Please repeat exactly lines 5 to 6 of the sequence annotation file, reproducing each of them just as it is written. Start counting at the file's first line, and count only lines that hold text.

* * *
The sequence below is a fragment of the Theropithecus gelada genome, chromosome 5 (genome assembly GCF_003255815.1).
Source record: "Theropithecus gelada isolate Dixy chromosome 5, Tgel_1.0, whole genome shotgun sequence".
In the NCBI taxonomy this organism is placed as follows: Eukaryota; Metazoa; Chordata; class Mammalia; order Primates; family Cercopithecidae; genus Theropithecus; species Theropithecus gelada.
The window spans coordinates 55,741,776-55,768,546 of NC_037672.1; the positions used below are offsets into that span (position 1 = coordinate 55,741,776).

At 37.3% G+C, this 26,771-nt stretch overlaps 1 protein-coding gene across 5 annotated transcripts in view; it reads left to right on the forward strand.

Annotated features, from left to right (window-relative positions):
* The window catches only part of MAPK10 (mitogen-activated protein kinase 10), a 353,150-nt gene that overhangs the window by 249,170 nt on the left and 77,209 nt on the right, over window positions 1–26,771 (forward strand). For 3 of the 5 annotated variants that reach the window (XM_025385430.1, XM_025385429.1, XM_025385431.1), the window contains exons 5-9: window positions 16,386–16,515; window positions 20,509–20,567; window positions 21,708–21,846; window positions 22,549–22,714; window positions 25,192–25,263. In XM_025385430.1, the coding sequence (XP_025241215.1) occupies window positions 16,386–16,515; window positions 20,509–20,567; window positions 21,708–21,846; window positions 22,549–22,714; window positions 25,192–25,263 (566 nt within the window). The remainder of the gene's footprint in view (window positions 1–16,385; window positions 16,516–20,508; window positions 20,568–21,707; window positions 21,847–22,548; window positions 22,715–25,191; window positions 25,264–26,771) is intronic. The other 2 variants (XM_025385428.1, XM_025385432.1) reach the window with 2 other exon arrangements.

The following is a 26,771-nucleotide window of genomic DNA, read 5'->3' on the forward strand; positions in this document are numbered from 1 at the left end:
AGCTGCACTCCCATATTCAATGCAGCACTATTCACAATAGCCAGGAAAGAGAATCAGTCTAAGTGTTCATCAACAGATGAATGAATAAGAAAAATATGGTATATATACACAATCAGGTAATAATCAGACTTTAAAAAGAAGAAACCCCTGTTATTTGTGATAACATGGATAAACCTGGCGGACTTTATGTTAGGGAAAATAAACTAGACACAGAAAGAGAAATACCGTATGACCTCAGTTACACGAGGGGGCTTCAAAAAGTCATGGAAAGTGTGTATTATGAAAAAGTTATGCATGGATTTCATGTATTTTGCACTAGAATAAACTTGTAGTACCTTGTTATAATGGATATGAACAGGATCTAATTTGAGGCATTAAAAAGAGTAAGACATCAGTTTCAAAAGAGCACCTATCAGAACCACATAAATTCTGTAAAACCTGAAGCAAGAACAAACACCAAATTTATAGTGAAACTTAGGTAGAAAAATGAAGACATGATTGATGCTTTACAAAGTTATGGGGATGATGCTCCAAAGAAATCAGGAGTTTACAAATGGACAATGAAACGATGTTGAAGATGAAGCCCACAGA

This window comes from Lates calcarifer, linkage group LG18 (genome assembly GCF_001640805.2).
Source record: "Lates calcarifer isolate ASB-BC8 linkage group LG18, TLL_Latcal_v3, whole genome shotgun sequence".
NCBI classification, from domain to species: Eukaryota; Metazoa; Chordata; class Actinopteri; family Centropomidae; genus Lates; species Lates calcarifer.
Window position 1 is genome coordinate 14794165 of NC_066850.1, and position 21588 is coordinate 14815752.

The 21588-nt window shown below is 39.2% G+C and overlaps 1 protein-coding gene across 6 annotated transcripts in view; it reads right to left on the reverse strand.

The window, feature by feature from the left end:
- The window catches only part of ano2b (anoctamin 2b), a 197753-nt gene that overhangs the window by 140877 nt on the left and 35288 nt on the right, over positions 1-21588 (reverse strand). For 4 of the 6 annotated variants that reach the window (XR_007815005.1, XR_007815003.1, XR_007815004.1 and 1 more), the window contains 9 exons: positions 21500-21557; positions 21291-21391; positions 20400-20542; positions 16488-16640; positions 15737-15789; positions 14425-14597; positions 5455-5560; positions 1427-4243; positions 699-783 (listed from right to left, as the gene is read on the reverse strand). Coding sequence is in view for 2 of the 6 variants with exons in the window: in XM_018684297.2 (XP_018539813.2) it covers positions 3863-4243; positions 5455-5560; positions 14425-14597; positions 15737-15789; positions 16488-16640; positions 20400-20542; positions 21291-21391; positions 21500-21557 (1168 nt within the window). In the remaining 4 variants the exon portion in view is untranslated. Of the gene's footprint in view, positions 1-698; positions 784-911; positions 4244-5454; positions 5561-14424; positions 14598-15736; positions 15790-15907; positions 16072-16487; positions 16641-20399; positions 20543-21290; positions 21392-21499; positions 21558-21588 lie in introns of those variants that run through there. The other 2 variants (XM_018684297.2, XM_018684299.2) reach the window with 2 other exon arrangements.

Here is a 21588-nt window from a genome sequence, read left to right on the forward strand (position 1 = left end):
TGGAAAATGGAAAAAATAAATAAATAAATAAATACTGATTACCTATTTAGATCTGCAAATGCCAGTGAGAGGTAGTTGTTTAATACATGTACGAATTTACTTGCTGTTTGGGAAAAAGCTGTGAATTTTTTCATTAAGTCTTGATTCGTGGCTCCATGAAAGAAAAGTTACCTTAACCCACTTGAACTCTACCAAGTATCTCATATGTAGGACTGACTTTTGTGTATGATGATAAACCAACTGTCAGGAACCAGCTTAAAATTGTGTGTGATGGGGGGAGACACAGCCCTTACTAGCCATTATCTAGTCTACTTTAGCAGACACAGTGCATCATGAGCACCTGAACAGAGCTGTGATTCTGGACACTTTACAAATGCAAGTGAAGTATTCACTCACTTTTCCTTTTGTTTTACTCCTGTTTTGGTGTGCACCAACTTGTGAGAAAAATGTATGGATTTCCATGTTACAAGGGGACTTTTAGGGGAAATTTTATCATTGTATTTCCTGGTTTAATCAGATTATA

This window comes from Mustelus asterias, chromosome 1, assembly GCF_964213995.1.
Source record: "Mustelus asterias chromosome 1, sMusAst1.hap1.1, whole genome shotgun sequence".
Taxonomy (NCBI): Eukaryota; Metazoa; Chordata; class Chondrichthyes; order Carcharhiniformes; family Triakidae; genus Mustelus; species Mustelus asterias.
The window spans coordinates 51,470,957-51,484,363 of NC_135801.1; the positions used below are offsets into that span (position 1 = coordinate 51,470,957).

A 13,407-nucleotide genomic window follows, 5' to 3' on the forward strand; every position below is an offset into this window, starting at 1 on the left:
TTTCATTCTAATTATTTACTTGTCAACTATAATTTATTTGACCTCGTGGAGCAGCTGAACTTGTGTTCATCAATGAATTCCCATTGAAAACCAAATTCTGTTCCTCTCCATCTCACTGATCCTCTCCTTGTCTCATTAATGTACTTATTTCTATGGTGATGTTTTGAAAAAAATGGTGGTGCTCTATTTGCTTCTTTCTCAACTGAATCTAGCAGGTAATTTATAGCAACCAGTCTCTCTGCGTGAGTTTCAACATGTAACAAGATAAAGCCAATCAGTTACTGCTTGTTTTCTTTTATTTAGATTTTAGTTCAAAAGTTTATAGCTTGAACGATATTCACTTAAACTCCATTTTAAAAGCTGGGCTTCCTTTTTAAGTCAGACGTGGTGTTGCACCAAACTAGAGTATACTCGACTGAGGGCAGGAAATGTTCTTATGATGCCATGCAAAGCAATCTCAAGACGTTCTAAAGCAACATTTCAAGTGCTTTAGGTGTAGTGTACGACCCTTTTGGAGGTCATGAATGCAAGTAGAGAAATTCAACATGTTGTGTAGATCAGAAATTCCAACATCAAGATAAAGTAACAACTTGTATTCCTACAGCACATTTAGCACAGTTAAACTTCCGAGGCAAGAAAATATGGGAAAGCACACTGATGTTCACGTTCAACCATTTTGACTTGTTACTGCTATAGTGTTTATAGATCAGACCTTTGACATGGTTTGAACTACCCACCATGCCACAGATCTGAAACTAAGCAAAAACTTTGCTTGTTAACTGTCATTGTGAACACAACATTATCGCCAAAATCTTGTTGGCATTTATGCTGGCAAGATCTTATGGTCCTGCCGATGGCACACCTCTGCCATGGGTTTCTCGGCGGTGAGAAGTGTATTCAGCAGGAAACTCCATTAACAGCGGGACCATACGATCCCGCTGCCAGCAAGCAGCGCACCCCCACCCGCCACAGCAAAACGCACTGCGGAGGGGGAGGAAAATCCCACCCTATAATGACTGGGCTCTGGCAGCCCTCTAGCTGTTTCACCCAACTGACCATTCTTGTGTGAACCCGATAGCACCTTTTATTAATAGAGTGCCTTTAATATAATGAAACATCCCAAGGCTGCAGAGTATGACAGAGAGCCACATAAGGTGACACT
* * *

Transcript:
At 37.3% G+C, this 26,771-nt stretch overlaps 1 protein-coding gene across 5 annotated transcripts in view; it reads left to right on the forward strand.

Annotated features, from left to right (window-relative positions):